- More than 2,000 communal landholdings known as ejidos, and communities, have organized themselves to carry out sustainable management of forests in their territory.
- In states such as Oaxaca, Michoacán, Durango, Chihuahua and Quintana Roo there are examples of communities that have managed to conserve forests and their biodiversity, while generating jobs and other benefits for the population.
- Mining, organized crime, illegal timber trafficking, and the tax regime are just some of the challenges facing community forest management in Mexico.
Laura Jiménez, Manuel Herrera and Elías Santiago grew up in a land where elders proudly related how they managed to recover their forests, hearing them recount how the Mexican government had allowed private companies to take advantage of the wood from trees that grew in their communities’ territories for two decades. This ended in the late 1970s and early ’80s when the towns forced the companies out, demonstrating that they could manage their forest resources.
Thirty-five years later, Laura Jiménez is a biologist and teacher of rural development, Manuel Herrera is a forest engineer, and Elías Santiago is a teacher of forest science. These three, each from different communities, are part of a generation that is continuing with the work that their grandparents, parents, and neighbors started: living from the forest, while at the same time conserving it.
Mexico is a pioneer in what is now known as community forest management, a model that is based on the organization of communities to sustainably use forests or rainforests within their territory.
Salvador Anta, a researcher and member of the Mexican Civil Council for Sustainable Forestry(CCMSS), explains that this model could be developed in the country as between 60 and 70% of its forests and rainforests are located within territories that belong to ejidos, communities where land ownership is communal.
Developing a conservation model
During the ’50s, ’60s and most of the ’70s, the Mexican government allowed private companies to engage in logging in such forest areas.
In Sierra Juárez de Oaxaca, for example, a papermaking company was permitted to cut down and take advantage of the forests, says Santiago, the forestry technical director for the Ixtlán de Juárez community.
“The people of the communities organized themselves. They made alliances and managed — through constitutional appeals — to stop concessions being granted to these companies.” The communities also organized to receive official recognition of their territories, thus enabling them to manage the forests.
“The government told the communities to manage the forests, believing that they did not have the ability to do so,” said Jiménez, from the Union of Zapotec-Chinantec Forest Producing Communities of Sierra Juárez (UZACHI).
The communities used their traditional methods of organization, such as decision-making in community assemblies, and were advised by forest management specialists.
This process, which began in the early ’80s in communities in Oaxaca, Durango and Quintana Roo, has extended to other states such as Michoacán, Guerrero, Chihuahua, Veracruz, Campeche, Puebla, Jalisco, and the state of Mexico, among others. For a time, government programs were implemented, such as the Forest Resources Conservation and Sustainable Management Project (PROCYMAF), to support communities in their forestry organization.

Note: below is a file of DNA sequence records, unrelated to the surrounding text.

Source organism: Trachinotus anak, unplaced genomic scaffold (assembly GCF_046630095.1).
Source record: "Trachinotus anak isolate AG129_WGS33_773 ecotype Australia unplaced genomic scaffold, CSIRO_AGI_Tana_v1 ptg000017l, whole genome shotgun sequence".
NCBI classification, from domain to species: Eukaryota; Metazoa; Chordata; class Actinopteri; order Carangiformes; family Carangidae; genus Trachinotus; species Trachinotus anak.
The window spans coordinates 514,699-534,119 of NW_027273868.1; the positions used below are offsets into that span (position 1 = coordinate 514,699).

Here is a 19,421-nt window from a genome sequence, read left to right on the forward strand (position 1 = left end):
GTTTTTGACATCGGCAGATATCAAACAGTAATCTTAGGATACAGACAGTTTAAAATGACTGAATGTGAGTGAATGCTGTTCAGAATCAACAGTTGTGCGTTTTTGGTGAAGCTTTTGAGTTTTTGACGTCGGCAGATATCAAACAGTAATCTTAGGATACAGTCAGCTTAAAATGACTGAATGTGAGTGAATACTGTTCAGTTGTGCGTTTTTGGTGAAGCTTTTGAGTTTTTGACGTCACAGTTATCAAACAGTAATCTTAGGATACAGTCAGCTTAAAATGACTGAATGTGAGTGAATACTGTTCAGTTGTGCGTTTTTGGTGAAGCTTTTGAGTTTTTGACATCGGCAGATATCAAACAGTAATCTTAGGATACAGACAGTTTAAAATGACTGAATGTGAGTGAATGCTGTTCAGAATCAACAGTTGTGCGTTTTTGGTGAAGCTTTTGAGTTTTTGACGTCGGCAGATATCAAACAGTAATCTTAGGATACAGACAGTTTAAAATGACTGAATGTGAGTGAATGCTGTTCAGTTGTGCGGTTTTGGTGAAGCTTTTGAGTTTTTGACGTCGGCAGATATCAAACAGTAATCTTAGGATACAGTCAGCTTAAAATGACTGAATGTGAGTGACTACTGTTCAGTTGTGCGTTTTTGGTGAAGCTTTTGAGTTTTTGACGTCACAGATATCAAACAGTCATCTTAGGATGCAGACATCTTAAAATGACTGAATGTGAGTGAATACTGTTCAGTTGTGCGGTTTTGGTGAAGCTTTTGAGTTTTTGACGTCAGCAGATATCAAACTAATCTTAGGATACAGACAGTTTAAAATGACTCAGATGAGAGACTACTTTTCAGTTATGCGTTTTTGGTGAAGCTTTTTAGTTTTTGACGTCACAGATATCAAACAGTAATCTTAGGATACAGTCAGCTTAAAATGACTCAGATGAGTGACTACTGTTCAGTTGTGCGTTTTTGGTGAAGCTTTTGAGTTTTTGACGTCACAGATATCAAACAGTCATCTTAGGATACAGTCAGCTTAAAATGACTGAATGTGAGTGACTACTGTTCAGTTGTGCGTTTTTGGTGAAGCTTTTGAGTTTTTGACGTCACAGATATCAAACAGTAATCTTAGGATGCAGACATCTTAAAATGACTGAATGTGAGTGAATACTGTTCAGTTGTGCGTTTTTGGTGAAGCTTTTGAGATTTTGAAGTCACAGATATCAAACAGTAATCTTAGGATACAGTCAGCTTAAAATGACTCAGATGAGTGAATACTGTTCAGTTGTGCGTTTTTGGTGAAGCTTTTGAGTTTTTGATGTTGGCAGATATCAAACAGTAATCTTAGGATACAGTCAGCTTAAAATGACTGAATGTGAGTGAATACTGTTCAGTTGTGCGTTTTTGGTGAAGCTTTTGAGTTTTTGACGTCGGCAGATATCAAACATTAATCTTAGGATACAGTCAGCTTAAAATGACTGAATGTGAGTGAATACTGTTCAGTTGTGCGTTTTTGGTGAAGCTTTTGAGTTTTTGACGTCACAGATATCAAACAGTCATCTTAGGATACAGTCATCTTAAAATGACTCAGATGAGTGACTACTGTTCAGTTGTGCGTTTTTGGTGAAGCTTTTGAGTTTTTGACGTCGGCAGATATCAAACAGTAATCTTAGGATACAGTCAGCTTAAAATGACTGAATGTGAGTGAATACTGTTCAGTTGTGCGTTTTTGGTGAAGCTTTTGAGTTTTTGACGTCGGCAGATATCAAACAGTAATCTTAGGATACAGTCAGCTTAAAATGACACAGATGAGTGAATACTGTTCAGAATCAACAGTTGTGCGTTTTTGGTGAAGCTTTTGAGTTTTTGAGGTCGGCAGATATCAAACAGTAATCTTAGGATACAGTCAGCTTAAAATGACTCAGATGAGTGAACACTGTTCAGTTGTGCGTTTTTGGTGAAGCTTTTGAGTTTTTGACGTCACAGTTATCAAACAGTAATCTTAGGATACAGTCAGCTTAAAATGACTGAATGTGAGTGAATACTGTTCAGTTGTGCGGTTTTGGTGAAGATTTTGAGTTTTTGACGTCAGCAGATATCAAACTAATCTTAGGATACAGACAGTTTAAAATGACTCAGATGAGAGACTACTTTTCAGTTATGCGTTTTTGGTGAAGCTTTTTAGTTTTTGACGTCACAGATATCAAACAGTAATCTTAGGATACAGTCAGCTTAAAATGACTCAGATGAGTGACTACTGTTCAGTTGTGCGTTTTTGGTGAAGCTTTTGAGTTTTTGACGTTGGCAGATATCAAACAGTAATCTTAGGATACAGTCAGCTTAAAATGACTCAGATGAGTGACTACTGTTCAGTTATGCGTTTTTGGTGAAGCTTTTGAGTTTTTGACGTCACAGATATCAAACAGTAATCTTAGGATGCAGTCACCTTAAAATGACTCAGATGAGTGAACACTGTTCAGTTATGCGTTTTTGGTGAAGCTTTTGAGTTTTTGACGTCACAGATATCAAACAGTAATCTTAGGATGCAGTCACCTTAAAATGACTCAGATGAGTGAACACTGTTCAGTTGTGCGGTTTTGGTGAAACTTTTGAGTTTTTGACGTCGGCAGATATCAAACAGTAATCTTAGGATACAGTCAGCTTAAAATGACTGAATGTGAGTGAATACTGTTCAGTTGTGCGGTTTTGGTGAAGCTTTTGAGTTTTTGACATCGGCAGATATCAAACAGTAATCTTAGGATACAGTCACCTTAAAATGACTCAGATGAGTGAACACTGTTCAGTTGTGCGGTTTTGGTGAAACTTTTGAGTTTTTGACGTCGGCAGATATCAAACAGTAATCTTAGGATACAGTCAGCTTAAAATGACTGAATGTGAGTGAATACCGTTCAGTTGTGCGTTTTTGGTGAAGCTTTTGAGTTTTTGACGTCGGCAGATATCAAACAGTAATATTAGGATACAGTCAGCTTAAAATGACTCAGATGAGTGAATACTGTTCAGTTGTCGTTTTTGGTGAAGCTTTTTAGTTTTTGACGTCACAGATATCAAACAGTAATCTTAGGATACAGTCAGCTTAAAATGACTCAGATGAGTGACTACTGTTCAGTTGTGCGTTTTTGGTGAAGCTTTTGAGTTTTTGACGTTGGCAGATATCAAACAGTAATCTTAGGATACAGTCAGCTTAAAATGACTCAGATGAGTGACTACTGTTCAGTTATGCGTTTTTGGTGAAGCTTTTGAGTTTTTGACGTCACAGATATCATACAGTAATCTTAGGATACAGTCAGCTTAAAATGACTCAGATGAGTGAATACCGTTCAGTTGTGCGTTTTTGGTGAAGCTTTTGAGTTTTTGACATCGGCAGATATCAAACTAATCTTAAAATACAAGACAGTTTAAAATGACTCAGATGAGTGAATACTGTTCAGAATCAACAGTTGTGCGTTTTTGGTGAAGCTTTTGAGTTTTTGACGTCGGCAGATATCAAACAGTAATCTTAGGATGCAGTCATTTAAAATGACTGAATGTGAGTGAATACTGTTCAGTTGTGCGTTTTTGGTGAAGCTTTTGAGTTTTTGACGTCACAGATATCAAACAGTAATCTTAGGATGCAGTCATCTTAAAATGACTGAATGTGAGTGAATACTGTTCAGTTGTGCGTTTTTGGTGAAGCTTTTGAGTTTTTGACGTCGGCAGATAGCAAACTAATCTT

Today, according to data from the National Forestry Commission (CONAFOR), there are 2,362 ejidos and communities engaged in forest management in their territories, which represents about 18.2 million hectares (45 million acres), of which 73% is forest, 21% rainforest, and 6% scrublands.
Not all of these communities have the same level of development in terms of forest management, notes researcher Anta. Most are still at a basic level, meaning that they have a forest management program (a study that allows them to determine how many trees can be cut down to ensure their forests are sustainable), but do not possess their own sawmills, so they sell their wood as logs, therefore missing out on the full profit potential.
But some ejidos and communities have achieved significant development to the extent that they have formed forestry companies and have become important sources of employment in their region. They also promote the training of their own specialists and implement projects with biologists and other scientists to monitor the presence of plant and animal species that are found in their territories, ensuring their conservation.
Cultivating the forest
UZACHI was established on Sept. 14, 1989, comprised of four communities in Oaxaca: three Zapotec communities (Capulálpam de Méndez, Santiago Xiacuí and Trinidad Ixtlán) and one Chinantec community (Santiago Comaltepec).
These four communities manage 24,000 ha (59,300 acres) of lowland forest, pine oak forests, and one of the best conserved mountain mesophytic forests in the country. Each community has its own sawmill and produces on average 9,000 cubic meters (318,000 cubic feet) of pine and 8,000 m3 (282,500 ft3) of oak per year.
“Cutting a tree does not always mean damage, as long as it is done in a responsible way,” says Jiménez, who explains that the area from which the wood is to be harvested is determined by the forest management program, and is an area where work is carried out to promote a natural regeneration of the forest.
With the same forest management resources, the communities have managed to establish an ecotourism center, community carpentry program, and a furniture manufacturing company. The communities also have environmental management units for the conservation of orchids and white-tailed deer (Odocoileus virginianus).
In Oaxaca, there is also the Ixtlán de Juárez community, which on Aug. 22, 1986, had 19,310 ha (47,716 acres) of land recognized by the Mexican state as communal, and which is home to ecosystems such as tropical and temperate forests.